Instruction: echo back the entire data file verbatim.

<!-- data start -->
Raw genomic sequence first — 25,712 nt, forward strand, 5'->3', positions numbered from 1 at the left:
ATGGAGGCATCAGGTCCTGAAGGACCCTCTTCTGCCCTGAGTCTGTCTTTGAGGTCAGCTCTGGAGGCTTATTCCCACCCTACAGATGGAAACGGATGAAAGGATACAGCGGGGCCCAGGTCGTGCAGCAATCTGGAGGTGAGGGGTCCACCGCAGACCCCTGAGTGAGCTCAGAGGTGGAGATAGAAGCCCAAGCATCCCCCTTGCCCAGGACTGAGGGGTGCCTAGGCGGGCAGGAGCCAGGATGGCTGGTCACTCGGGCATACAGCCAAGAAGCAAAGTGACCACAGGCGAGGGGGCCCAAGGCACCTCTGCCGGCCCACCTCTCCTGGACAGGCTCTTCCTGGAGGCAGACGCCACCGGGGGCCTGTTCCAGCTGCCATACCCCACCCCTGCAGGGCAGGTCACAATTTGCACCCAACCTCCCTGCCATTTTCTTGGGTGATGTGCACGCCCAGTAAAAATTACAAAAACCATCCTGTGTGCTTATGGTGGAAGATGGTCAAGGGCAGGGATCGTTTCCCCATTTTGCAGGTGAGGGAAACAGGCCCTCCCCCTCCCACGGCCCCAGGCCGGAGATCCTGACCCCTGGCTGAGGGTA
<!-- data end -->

Raw genomic sequence first — 25,712 nt, forward strand, 5'->3', positions numbered from 1 at the left:
ATGGAGGCATCAGGTCCTGAAGGACCCTCTTCTGCCCTGAGTCTGTCTTTGAGGTCAGCTCTGGAGGCTTATTCCCACCCTACAGATGGAAACGGATGAAAGGATACAGCGGGGCCCAGGTCGTGCAGCAATCTGGAGGTGAGGGGTCCACCGCAGACCCCTGAGTGAGCTCAGAGGTGGAGATAGAAGCCCAAGCATCCCCCTTGCCCAGGACTGAGGGGTGCCTAGGCGGGCAGGAGCCAGGATGGCTGGTCACTCGGGCATACAGCCAAGAAGCAAAGTGACCACAGGCGAGGGGGCCCAAGGCACCTCTGCCGGCCCACCTCTCCTGGACAGGCTCTTCCTGGAGGCAGACGCCACCGGGGGCCTGTTCCAGCTGCCATACCCCACCCCTGCAGGGCAGGTCACAATTTGCACCCAACCTCCCTGCCATTTTCTTGGGTGATGTGCACGCCCAGTAAAAATTACAAAAACCATCCTGTGTGCTTATGGTGGAAGATGGTCAAGGGCAGGGATCGTTTCCCCATTTTGCAGGTGAGGGAAACAGGCCCTCCCCCTCCCACGGCCCCAGGCCGGAGATCCTGACCCCTGGCTGAGGGTA